Types of premium progressive lens

Updated April 17, 2017

Progressive lenses, also called progressive addition lenses (PALS), invisible or no-line bifocals, help you see in the distance, up close and in between. Unlike bifocals with lines, progressive lenses do not have a blurry area caused by the line, but they have a corridor or "channel" you look down through from distance vision to near vision. More expensive lenses have longer, wider or technically advanced corridors. Different progressive styles work in different ways. Understanding premium progressive features helps you choose the right style of progressive lens for your needs.

Wide Distance Viewing

Dr. James Sheedy, director of Vision Ergonomics Laboratory, conducted a study on 28 different progressive designs and their viewing zones. His study, published in the February 2004 issue Optometry Journal, picked the top five progressive lenses with the widest range of viewing in the distance: Younger Optical Image, Sola's progressive called Percepta, Super No-line by Essilor, Shamir's Genesis and Vision Ease's Outlook. A wider distance viewing area in a premium progressive is beneficial for people who do a majority of their work in the distance, such as driving or teaching.

Wide Corridor Lenses

Dr. Sheedy's study determined the top five widest corridor or intermediate viewing areas: Johnson and Johnson's Definity, Pentax AF Mini, Zeiss Gradal Top Progressive, American Optical's Pro 15 and SOLAMax Progressive Lens. A wider intermediate corridor and viewing area are important for people who do more work at arm's length or further, for instance, working on a computer or cash register or reading blueprints on a desk.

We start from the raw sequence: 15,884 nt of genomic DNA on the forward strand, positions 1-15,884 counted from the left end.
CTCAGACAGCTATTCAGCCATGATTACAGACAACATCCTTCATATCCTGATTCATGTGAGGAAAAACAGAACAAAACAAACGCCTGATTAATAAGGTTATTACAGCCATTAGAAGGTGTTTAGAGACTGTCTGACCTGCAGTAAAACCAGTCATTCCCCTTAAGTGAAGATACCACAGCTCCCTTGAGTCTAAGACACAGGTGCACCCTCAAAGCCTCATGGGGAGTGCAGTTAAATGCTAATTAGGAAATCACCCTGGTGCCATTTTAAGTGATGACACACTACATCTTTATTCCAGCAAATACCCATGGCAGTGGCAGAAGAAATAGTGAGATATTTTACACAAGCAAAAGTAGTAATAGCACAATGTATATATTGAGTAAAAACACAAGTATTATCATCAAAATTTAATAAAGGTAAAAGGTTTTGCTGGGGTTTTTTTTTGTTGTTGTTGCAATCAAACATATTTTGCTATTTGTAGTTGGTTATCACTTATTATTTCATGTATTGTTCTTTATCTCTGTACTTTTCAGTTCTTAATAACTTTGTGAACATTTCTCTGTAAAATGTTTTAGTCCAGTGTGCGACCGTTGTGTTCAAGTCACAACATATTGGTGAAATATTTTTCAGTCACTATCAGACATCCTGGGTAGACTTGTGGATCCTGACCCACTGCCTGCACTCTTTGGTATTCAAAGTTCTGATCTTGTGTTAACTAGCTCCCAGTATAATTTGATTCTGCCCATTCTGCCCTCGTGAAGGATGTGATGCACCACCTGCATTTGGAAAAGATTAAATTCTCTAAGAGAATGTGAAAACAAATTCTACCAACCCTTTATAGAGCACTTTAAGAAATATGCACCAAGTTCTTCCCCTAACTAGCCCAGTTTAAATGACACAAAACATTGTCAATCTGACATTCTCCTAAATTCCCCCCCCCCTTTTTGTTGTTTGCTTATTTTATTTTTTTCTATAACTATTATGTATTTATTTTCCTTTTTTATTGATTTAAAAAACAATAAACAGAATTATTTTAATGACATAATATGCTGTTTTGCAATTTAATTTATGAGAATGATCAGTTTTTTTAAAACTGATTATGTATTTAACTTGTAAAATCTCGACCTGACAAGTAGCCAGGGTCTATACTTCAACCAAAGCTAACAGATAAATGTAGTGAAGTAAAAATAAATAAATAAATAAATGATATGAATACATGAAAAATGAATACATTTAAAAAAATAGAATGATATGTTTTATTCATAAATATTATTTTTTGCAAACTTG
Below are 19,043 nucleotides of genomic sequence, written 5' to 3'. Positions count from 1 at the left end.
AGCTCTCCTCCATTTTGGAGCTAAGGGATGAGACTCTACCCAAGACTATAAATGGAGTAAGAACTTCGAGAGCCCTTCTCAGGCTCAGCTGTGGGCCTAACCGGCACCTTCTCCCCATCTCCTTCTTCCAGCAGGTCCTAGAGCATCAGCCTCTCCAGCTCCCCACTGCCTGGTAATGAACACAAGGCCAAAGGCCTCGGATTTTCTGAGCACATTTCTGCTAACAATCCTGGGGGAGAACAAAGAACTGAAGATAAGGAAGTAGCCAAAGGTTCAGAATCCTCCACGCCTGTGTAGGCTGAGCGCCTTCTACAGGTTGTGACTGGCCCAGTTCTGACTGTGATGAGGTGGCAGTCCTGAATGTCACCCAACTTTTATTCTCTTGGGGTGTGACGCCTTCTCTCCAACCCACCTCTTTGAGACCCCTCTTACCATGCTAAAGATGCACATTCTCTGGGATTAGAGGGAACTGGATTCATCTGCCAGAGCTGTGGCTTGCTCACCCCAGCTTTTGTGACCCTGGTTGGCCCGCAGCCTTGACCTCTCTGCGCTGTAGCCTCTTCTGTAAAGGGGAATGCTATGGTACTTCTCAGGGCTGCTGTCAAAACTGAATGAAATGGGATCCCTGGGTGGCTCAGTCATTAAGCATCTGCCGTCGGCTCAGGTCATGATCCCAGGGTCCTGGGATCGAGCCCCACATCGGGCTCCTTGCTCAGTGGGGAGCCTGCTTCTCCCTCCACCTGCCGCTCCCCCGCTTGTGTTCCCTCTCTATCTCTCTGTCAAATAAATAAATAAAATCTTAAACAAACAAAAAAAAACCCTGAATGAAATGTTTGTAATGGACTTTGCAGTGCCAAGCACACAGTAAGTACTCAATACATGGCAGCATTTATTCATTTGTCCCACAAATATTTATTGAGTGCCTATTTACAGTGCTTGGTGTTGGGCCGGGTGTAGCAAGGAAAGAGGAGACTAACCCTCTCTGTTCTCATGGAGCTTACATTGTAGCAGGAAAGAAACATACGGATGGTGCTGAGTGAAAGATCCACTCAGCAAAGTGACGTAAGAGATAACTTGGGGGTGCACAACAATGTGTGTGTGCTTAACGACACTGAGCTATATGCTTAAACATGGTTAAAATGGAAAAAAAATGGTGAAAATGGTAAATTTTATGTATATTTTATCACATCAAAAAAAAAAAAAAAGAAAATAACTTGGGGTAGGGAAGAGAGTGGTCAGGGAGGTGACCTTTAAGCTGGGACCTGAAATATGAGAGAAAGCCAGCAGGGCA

Customised Progressive Lenses

One of the newest technologies available is the premium progressive lens, which is individually designed based on a patient's prescription and physiological behaviour and on head and eye movement. The Varilux Ipseo by Essilor uses a premium progressive design based on individual visual ergonomics. The idea behind this type of lens is that the more the eye moves, a wider viewing zone benefits the patient. The more a patient's head moves, a narrower bifocal zone with less side distortion works better.

Other customised lenses include the Shamir Telegraph, Rodenstock's Multigressive ILT, the Genesis 1, Seiko's Super P1 and Hoya Optical's Hoyalux id. Zeiss Optical's Gradal Individual progressive lens is another customised lens designed with special convex curves based on an person's individual prescription.

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About the Author

Beth Richards, a freelance writer since 2002, writes about health and draws from her 25 years as a licensed dispensing optician. She has authored several books, writes for national magazines including "Country Living" and "Organic Family" and is a health and wellness features writer for several publications. She is earning a Bachelor of Arts in English from the University of Maryland.